A cardiologist explains some of the factors that put African Americans at risk and how health care providers can help.
Heart disease kills more Americans than any other disease, and according to the American Heart Association, African Americans may face a higher risk for heart disease compared with other groups. Kelly C. McCants, M.D., cardiologist and medical director of Norton Heart & Vascular Institute Advanced Heart Failure Program, said uncontrolled high blood pressure is the leading cause of heart disease for all people. African Americans have the highest rate of high blood pressure compared with other groups.
The role of high blood pressure in heart disease and heart failure
“There are many theories on why African Americans are plagued with heart disease,” Dr. McCants said. “The most likely answer is underlying high blood pressure. When we examine the diet that African Americans have historically consumed, it tends to be higher in salt. A diet high in salt can contribute to high blood pressure, and high blood pressure can then lead to heart disease and heart failure.”
Other factors that contribute to high blood pressure in African Americans
According to Dr. McCants, some other considerations for African Americans lead to increased risk:
- African Americans may have subclinical hypertension, which means their blood pressure may be borderline high in their health care provider’s office, but then dangerously high when they go home.
- High blood pressure is occurring in younger patients, but younger patients may be reluctant to take medication for blood pressure or make lifestyle changes, especially since they don’t feel bad.
- High blood pressure may be recognized or diagnosed later in African Americans: “By the time an African-American patient walks into a provider’s office and is diagnosed with high blood pressure, the disease is often further along,” Dr. McCants said. “The further along a patient is in the disease process, the less likely we will be able to halt the disease, and treatments may no longer be effective.”
How can health care providers help African Americans reduce their risks and improve their outcomes?
Dr. McCants recommends that health care providers practice what he calls “culturally sensitive medicine.”
“African Americans may have a different disease trajectory — the disease may progress faster — and it’s OK for health care providers to acknowledge that because there is significant data to support this,” Dr. McCants said.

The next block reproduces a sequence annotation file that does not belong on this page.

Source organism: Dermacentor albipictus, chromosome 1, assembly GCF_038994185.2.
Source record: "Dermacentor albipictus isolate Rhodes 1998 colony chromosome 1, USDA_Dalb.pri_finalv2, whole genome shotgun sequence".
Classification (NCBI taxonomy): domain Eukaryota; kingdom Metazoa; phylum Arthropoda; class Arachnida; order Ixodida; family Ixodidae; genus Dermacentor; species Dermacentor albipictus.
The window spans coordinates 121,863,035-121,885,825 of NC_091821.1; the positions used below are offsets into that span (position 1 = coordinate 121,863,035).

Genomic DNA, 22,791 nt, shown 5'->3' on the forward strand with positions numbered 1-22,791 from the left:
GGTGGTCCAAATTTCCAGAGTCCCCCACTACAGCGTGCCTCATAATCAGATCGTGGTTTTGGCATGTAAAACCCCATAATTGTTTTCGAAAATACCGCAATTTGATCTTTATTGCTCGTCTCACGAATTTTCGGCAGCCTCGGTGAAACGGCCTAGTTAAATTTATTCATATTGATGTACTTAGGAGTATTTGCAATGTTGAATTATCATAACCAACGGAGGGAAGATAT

Historically, African-American participation in research studies has been low, so Dr. McCants recommends enrolling more African Americans in research. He also points out that results from studies which did not have significant African-American participation may not be applicable to African Americans.
What can the African-American community do?
“We need to make sure African Americans are screened for high blood pressure earlier, and this can be done by engaging African Americans in churches, barber shops and other places where the community gathers socially,” Dr. McCants said. “We need to encourage African Americans to work with their health care providers to get screened.”
According to Dr. McCants, more education is needed so people recognize the seriousness of high blood pressure.
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“High blood pressure is the silent killer,” Dr. McCants said. “People associate their health with how they feel, but high blood pressure doesn’t make you feel bad. Instead, you may be out in your life feeling great while uncontrolled high blood pressure is making you very sick.”
African Americans and heart failure treatment
According to Dr. McCants, in addition to the work to help reduce heart disease and heart failure risks in the African-American community, there is good news for African Americans with heart failure.
“Nonischemic heart failure” is heart failure that is not associated with blockages. Instead, high blood pressure is often the cause.
“Our heart recovery program works with patients who have heart failure due to high blood pressure, which is what we see a lot in African Americans,” Dr. McCants said. “In some cases we can reverse or recover the heart after heart failure. This means we can help make the heart normal again.”
Heart failure patients can be referred to the heart recovery program by their primary care provider or after admission to the hospital for heart failure. Norton Heart & Vascular Institute’s Advanced Heart Failure Program also can diagnose heart failure in patients who are experiencing symptoms such as lower-extremity swelling, shortness of breath and fatigue.